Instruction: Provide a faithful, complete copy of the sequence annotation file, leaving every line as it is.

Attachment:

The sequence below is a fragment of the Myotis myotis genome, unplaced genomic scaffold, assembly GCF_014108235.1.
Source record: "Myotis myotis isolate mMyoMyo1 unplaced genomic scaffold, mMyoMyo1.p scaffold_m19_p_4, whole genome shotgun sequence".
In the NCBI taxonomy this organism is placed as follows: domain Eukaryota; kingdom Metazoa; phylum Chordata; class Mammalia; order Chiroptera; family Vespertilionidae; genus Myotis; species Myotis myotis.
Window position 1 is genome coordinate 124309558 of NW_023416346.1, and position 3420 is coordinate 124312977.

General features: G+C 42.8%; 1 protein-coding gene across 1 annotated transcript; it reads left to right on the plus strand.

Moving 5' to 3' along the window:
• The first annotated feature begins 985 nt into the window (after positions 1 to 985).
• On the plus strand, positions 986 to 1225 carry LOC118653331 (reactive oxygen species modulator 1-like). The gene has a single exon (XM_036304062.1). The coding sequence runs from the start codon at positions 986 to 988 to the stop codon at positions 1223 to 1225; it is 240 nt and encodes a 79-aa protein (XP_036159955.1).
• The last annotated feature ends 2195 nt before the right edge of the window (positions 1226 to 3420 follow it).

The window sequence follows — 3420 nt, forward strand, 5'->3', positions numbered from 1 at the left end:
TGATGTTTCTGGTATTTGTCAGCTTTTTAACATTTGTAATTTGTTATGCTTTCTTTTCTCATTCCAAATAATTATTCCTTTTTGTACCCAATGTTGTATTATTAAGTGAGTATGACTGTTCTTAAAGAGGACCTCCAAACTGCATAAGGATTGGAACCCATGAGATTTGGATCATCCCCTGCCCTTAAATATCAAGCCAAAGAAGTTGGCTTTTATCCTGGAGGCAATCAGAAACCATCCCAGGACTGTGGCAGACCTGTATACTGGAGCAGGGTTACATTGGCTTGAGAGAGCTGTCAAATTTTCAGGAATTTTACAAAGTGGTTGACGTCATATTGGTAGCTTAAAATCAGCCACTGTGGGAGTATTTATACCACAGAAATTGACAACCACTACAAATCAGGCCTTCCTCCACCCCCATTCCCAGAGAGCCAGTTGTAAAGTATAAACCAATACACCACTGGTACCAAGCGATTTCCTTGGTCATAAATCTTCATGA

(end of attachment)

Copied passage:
The sequence below is a fragment of the Myotis myotis genome, unplaced genomic scaffold, assembly GCF_014108235.1.
Source record: "Myotis myotis isolate mMyoMyo1 unplaced genomic scaffold, mMyoMyo1.p scaffold_m19_p_4, whole genome shotgun sequence".
In the NCBI taxonomy this organism is placed as follows: domain Eukaryota; kingdom Metazoa; phylum Chordata; class Mammalia; order Chiroptera; family Vespertilionidae; genus Myotis; species Myotis myotis.
Window position 1 is genome coordinate 124309558 of NW_023416346.1, and position 3420 is coordinate 124312977.

General features: G+C 42.8%; 1 protein-coding gene across 1 annotated transcript; it reads left to right on the plus strand.

Moving 5' to 3' along the window:
• The first annotated feature begins 985 nt into the window (after positions 1 to 985).
• On the plus strand, positions 986 to 1225 carry LOC118653331 (reactive oxygen species modulator 1-like). The gene has a single exon (XM_036304062.1). The coding sequence runs from the start codon at positions 986 to 988 to the stop codon at positions 1223 to 1225; it is 240 nt and encodes a 79-aa protein (XP_036159955.1).
• The last annotated feature ends 2195 nt before the right edge of the window (positions 1226 to 3420 follow it).

The window sequence follows — 3420 nt, forward strand, 5'->3', positions numbered from 1 at the left end:
TGATGTTTCTGGTATTTGTCAGCTTTTTAACATTTGTAATTTGTTATGCTTTCTTTTCTCATTCCAAATAATTATTCCTTTTTGTACCCAATGTTGTATTATTAAGTGAGTATGACTGTTCTTAAAGAGGACCTCCAAACTGCATAAGGATTGGAACCCATGAGATTTGGATCATCCCCTGCCCTTAAATATCAAGCCAAAGAAGTTGGCTTTTATCCTGGAGGCAATCAGAAACCATCCCAGGACTGTGGCAGACCTGTATACTGGAGCAGGGTTACATTGGCTTGAGAGAGCTGTCAAATTTTCAGGAATTTTACAAAGTGGTTGACGTCATATTGGTAGCTTAAAATCAGCCACTGTGGGAGTATTTATACCACAGAAATTGACAACCACTACAAATCAGGCCTTCCTCCACCCCCATTCCCAGAGAGCCAGTTGTAAAGTATAAACCAATACACCACTGGTACCAAGCGATTTCCTTGGTCATAAATCTTCATGA